The Rise and Fall of Management
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Critically discuss the extent to which Fayol’s classic analysis of the management function has largely been made redundant by the more recent empirical studies of what managers actually do, such as that favoured by Mintzberg. Intro: (89words)Management has constantly been a broad topic. Managing human resources is continuously unpredictable because we all react differently in comparable scenarios. However, for managers it is vital to be able to control an organisation efficiently, in order to exploit any opportunities open to it. Henri Fayol deliberated management back in 1916. His ideas, however, have been questioned by the more recent research of Henry Mintzberg. In this essay we will look at whether Fayol’s concepts of management have been overridden by the more elaborate views of Henry Mintzberg’s (1973). Description of work:(212) Fayol was known as a classical theorist, he had fixed ideas on what a manager should do. He devised 6 primary functions of a manger: technical, commercial, financial, security, accounting and managerial. (Revisiting Fayol: Anticipating Contemporary Management Parker, Lee D.; Ritson, Philip A. British Journal of Management, 2005, Vol.16(3), pp.175-194). He viewed management from the top of an organisation and how it could be effectivity be implemented downwards to make a resourceful organisation (Dr Gordon Pearson).
Henri Fayol gathered his ideas predominantly from this own experience, but also through the observation of others (Brodie, 1967). Fayols work set out a structure which could implement in any organisation and have positive effects. Whereas, Mintzberg said there is more than just these 6 functions. He looked at what managers actually do. He had the idea that in order to train successful manager firstly you need to know what they do. He used his own observations on five American managers and well as any research available to him (Mintzberg 1973). Mintzberg spoke about 10 ideas of management which he labelled ‘Musing on Management’. (Mintzberg on management 1996). These two theorist both spoke about management in contrasting ways, leading to the publication of ‘The mangers job: folklore and fact’ by Mintzberg (1975). Mintzberg states the article’s intentions is ‘to break the reader away from Fayol’s words and introduce him to a more supportable, and what I believe to be a more useful, description of managerial work.’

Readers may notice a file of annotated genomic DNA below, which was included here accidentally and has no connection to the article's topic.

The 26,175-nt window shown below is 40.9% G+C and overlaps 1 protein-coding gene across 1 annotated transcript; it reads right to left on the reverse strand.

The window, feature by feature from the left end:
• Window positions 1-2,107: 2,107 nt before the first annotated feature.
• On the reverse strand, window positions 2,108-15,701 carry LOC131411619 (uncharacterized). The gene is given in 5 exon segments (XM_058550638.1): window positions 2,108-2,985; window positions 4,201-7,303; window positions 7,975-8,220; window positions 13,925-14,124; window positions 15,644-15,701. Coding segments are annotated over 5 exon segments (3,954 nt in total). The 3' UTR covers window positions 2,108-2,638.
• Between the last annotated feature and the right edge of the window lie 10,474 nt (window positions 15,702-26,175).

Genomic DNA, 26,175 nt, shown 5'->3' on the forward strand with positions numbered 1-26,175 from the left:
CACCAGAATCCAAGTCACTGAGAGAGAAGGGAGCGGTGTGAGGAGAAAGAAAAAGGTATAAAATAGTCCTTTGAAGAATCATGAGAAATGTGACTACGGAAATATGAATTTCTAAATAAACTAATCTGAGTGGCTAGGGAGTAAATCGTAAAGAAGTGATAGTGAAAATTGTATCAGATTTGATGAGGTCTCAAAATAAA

But does this mean Fayol’s classic analysis of management has been made redundant by Mintzberg more recent studies? Analysis work: One popular view from Wren (1994) is that the work of Fayol and Mintzberg is talking about individual areas of management which are different rather than conflicting views. This could be due to the unique motivating factors from their own personal back grounds which encouraged them to talk about management. Jean-Louis Peaucelle (2012) spoke about Henri Fayol’s minor military background, as his father was posted to fulfil this military service. He speaks about how these factors motivated Fayol into pursing management. Hence, showing us that Fayol had more of a strict view on management which is followed up by the work of Dr Gordon Pearson. Dr Pearson then continues stating that Fayol’s structure and principles gave management authority to give orders and have them obeyed. Whilst workers must be soley focused on the objectives of the organisation whilst act work. Furthermore his work displays little from a social aspect of management.
Henri Fayol focused on the business goals and objectives rather than its employee’s. In summary, signifying that Fayol’s work was predominately on what a manager should do to make an organisation as efficient as possible. Contrastingly Mintzberg had a somewhat different private background. Mintzberg’s father was a president of a small manufacturing firm (Mintzberg 1973). Furthermore meaning Mintzberg learned more about manager’s personal connection with staff. Mintzberg spoke about how formal authority to managers meant they had roles to comply with, one being interpersonal roles. He began stating that mangers must be able to motivate and encourage staff whilst guiding them towards the company’s goals in order to be successful. In his work, he talked highly of a manager’s social aspect. Not only the relationship between managers and staff, but also with the general public and subordinates (The manager’s job: Folklore and Fact). Nevertheless Mintzberg was looking more at the roles of a manager.
However it has been said that Mintzberg elaborated Fayol’s views on management (David Lamond). Analysis work another view:
Lamond, D. (2003), “Henry Mintzberg vs Henri Fayol: of lighthouses, cubists and the Emperor’s new clothes”, Journal of Applied Management and
Entrepreneurship, Vol. 8 No. 4, pp. 5‐23
However, N. S. Ross (1953) voiced his concerns about how the size of a firm puts surplus pressure on the co-ordinators of the organisation. Therefore Mintzberg’s social approach to management, might be less essential with major firms.